Unilateral Power -- By Any Other Name
Ever since the U.N. Security Council adopted its resolution about Iraq on Nov. 8, American politicians and journalists have been hailing the unanimous vote as a huge victory for international cooperation instead of unilateral action.
New York Times columnist Thomas Friedman was close to ecstatic. "For a brief, shining moment last Friday," he wrote, "the world didn't seem like such a crazy place." The United Nations had proven its worth by proving its value to Washington. Among the benefits: "The Bush team discovered that the best way to legitimize its overwhelming might, in a war of choice, was not by simply imposing it, but by channeling it through the U.N."
But if the United Nations, serving as a conduit of American power, is now worthwhile because it offers the best way for the United States to "legitimize its overwhelming might," how different is that from unilateralism?
Behind all the media euphemisms and diplomat-speak, a cold hard reality about Resolution 1441 is already history: The resolution was fashioned to provide important fig leaves for domestic politics and foreign governments. President Bush and Britain's Tony Blair needed U.N. cover for the war that they're so eager to launch.
To get the Good War-Making Seal of Approval from the United Nations, the Bush administration handed out major plums while flexing Uncle Sam's muscles. You wouldn't know key pertinent facts from the drooling coverage that has saturated American news outlets.
"Backroom deals with France and Russia regarding oil contracts in a postwar Iraq were a big part of the picture," Phyllis Bennis writes in The Nation. "And the impoverished nation of Mauritius emerged as the latest poster child for U.S. pressure at the U.N. The ambassador, Jagdish Koonjul, was recalled by his government for failing to support the original U.S. draft resolution on Iraq. Why? Because Mauritius receives significant U.S. aid, and the African Growth and Opportunity Act requires that a recipient of U.S. assistance 'does not engage in activities that undermine U.S. national security or foreign policy interests.'"
The Mauritius episode tracked with broader patterns. InterPress Service reported that nations on the Security Council "voted under heavy diplomatic and economic pressure from the United States." As recipients of aid from Washington, non-permanent members of the Council "were seemingly aware of the fact that in 1990 the United States almost overnight cut about $70 million in aid to Yemen immediately following its negative vote against a U.S.-sponsored Security Council resolution to militarily oust Iraq from Kuwait."
In the British magazine The New Statesman, author John Pilger has recalled some sordid details of that pre-Gulf-War object lesson in superpower payback. "Minutes after Yemen voted against the resolution to attack Iraq, a senior American diplomat told the Yemeni ambassador: 'That was the most expensive No vote you ever cast.' Within three days, a U.S. aid program of $70 million to one of the world's poorest countries was stopped. Yemen suddenly had problems with the World Bank and the IMF; and 800,000 Yemeni workers were expelled from Saudi Arabia."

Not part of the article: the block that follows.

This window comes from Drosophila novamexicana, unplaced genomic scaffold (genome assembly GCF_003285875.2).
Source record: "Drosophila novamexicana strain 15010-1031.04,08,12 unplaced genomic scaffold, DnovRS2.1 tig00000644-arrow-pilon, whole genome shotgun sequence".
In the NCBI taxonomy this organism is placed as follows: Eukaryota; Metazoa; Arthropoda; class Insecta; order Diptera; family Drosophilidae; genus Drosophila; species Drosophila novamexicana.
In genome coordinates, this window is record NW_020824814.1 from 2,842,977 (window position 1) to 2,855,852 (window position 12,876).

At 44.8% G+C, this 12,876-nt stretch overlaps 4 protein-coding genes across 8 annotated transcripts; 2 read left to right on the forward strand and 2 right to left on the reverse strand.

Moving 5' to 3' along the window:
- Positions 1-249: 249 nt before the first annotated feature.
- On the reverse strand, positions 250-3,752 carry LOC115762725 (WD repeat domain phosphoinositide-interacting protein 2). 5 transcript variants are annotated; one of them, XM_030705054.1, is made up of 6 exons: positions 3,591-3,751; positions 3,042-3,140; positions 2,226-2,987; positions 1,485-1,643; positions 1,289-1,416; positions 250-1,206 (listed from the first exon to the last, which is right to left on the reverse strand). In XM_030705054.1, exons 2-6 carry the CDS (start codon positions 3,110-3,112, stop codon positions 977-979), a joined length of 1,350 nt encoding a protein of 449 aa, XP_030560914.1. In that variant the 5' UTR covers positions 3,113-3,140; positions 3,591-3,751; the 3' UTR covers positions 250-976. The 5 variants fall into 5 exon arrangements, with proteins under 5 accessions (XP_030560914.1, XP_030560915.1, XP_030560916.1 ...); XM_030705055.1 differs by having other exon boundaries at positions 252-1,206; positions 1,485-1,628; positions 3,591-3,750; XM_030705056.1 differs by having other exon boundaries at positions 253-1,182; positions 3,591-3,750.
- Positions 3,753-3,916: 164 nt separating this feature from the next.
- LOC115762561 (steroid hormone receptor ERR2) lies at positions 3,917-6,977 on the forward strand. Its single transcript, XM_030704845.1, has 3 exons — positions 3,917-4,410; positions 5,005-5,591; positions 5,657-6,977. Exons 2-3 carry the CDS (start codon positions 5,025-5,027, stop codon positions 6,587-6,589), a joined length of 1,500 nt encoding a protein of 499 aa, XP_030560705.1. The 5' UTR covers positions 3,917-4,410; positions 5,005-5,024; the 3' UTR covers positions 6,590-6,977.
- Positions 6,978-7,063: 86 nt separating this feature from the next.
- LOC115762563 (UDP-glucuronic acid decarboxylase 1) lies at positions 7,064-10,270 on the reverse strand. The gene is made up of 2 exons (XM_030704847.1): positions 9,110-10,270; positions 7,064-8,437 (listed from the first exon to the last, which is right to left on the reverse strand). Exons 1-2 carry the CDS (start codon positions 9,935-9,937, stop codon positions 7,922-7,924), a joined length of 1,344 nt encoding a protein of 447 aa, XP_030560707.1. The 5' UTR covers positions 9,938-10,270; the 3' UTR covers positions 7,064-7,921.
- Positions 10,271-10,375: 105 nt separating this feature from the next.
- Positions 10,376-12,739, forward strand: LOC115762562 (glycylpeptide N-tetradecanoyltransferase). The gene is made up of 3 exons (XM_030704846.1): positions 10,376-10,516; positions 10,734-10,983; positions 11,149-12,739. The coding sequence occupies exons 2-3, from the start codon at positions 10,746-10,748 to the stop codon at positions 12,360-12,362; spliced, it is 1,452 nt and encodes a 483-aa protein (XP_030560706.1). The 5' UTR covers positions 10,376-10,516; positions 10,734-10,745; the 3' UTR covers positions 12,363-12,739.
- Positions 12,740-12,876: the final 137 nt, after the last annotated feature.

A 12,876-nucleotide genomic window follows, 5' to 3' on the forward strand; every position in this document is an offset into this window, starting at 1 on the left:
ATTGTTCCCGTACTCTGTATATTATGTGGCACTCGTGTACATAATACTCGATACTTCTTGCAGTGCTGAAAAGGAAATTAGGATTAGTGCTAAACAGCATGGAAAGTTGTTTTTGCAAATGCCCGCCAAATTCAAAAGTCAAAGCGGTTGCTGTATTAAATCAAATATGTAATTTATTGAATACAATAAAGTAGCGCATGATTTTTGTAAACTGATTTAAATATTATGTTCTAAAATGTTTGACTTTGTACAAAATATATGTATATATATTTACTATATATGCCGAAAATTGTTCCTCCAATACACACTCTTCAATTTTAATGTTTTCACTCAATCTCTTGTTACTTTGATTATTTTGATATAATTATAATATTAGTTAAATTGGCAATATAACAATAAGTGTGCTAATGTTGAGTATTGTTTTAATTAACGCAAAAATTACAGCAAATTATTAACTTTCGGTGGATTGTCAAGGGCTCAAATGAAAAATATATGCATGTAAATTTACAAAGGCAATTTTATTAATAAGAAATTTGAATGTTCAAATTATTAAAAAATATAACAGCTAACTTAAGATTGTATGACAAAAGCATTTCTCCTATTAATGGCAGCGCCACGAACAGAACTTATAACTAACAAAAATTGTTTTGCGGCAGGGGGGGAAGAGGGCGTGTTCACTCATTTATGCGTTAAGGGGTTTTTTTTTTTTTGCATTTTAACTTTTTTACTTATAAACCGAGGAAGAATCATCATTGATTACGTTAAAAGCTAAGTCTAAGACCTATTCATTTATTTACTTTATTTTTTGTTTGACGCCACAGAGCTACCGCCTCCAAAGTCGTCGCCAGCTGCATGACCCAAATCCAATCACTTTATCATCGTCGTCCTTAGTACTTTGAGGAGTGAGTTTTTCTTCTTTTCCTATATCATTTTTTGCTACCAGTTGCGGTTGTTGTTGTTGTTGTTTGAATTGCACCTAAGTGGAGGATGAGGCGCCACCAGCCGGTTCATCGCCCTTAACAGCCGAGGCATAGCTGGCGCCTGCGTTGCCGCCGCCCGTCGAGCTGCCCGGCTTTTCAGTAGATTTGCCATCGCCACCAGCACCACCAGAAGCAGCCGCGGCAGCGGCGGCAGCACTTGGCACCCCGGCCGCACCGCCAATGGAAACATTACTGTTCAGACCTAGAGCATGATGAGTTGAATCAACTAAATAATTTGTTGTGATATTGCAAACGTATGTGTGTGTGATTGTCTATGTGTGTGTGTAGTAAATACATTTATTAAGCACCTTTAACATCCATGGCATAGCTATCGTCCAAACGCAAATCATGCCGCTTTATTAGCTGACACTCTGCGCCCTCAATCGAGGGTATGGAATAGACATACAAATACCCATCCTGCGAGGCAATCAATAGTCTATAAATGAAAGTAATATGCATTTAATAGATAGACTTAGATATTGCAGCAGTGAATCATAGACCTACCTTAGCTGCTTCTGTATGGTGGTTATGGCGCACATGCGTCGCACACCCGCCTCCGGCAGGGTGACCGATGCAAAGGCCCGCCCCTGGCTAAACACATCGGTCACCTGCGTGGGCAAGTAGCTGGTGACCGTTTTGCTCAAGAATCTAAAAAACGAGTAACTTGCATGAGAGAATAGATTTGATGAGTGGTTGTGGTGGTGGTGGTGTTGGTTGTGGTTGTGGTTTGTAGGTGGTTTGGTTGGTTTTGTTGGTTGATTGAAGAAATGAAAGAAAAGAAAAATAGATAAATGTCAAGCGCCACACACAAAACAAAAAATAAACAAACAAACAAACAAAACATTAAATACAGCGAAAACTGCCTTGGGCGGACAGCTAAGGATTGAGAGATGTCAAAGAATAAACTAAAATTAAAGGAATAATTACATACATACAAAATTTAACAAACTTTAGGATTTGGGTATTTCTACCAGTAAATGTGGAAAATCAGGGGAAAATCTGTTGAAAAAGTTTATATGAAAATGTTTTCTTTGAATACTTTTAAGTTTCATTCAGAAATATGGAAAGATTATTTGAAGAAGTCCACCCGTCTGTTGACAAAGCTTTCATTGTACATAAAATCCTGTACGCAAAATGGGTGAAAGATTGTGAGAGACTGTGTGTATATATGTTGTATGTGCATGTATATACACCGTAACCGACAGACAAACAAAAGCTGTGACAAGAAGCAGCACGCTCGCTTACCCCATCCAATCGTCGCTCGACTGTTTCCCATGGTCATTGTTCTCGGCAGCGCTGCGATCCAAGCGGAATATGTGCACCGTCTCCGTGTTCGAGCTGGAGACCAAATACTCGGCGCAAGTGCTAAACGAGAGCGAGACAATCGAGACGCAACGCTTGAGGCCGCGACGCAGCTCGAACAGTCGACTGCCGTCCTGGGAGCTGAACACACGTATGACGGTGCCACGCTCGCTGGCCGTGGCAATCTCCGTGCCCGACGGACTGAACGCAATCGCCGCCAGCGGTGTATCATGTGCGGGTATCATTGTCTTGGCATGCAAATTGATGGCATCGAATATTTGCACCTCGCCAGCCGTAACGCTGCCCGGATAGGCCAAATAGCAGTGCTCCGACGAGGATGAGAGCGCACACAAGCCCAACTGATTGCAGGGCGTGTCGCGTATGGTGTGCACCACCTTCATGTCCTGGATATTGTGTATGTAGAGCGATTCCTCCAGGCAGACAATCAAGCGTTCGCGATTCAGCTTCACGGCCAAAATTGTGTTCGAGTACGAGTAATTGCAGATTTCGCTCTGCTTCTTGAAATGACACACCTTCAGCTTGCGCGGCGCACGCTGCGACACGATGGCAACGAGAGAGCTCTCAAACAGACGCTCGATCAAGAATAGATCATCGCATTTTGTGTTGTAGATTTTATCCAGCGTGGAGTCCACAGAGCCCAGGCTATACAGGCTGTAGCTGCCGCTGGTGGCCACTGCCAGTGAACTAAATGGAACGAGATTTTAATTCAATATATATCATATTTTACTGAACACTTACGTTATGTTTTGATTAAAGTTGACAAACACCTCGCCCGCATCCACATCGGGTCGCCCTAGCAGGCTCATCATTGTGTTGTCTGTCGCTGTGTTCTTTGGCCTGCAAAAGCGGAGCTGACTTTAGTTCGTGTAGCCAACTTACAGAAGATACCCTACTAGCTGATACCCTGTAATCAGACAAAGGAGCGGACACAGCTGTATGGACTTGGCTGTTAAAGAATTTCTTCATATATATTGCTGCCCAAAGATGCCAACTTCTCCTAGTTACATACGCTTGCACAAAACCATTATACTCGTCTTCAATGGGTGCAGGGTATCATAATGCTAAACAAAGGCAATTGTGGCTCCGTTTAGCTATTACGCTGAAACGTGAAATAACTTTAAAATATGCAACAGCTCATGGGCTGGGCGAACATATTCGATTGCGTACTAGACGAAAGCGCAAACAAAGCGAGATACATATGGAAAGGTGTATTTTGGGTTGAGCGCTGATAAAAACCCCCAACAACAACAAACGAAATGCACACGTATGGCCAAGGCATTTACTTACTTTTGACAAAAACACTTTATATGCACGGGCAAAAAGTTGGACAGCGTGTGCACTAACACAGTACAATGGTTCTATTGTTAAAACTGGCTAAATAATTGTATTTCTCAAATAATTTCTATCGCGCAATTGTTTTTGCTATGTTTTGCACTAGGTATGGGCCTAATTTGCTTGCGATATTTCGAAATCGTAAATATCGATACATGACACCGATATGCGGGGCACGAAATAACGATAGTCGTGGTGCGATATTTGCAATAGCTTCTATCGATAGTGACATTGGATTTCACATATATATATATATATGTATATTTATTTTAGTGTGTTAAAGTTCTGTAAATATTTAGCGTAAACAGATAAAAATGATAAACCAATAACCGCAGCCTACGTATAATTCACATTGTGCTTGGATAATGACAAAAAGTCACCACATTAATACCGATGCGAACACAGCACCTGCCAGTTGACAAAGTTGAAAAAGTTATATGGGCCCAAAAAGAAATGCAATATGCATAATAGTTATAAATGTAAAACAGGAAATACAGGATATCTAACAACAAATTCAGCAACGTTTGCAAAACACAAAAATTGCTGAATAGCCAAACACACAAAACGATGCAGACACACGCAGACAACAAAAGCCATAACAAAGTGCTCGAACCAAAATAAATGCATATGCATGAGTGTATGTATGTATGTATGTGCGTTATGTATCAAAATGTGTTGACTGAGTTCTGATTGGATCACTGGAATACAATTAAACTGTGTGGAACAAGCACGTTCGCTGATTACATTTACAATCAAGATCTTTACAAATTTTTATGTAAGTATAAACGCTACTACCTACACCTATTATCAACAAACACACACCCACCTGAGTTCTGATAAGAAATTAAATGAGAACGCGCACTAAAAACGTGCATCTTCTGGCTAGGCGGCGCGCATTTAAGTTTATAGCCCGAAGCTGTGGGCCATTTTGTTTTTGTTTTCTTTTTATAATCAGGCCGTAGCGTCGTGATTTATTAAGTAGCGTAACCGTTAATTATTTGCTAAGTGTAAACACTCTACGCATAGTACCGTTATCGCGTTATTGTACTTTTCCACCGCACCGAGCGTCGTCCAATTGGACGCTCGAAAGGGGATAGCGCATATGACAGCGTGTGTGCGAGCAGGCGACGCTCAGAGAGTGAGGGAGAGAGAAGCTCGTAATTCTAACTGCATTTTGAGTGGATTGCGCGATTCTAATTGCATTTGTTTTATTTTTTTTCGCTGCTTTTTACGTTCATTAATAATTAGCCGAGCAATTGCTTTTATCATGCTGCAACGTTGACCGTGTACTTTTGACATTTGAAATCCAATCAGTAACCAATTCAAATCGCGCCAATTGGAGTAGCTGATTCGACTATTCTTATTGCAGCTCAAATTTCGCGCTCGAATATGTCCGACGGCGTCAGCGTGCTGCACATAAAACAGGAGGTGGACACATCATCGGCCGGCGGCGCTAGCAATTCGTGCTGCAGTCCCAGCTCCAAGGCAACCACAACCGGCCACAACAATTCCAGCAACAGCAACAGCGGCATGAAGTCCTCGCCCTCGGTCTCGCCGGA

Back then, Yemen was not the only impoverished country to feel the fury of an imperial democracy scorned. In Pilger's words: "When the United States sought another resolution to blockade Iraq, two new members of the Security Council were duly coerced. Ecuador was warned by the U.S. ambassador in Quito about the 'devastating economic consequences' of a No vote. Zimbabwe was threatened with new IMF conditions for its debt."
Fast forward a dozen years: During the autumn of 2002, the U.S. government has compounded the wallop of its prodigious carrots and sticks by pointedly reserving the right to do whatever it wants. And, clearly, it wants to go to war.
Two days after the Security Council resolution passed 15-0, White House chief of staff Andrew Card appeared on NBC and said: "The U.N. can meet and discuss, but we don't need their permission" before launching a military attack. Meanwhile, on CNN, the Secretary of State had the same message. "If he [Saddam Hussein] doesn't comply this time, we'll ask the U.N. to give authorization for all necessary means," Colin Powell declared, "and if the U.N. is not willing to do that, the United States, with like-minded nations, will go and disarm him forcefully."
Such proclamations by top U.S. officials blend in with the dominant media scenery. You're not supposed to notice the substantial ironies and breathtaking hypocrisies.
Norman Solomon writes a syndicated column on media and politics.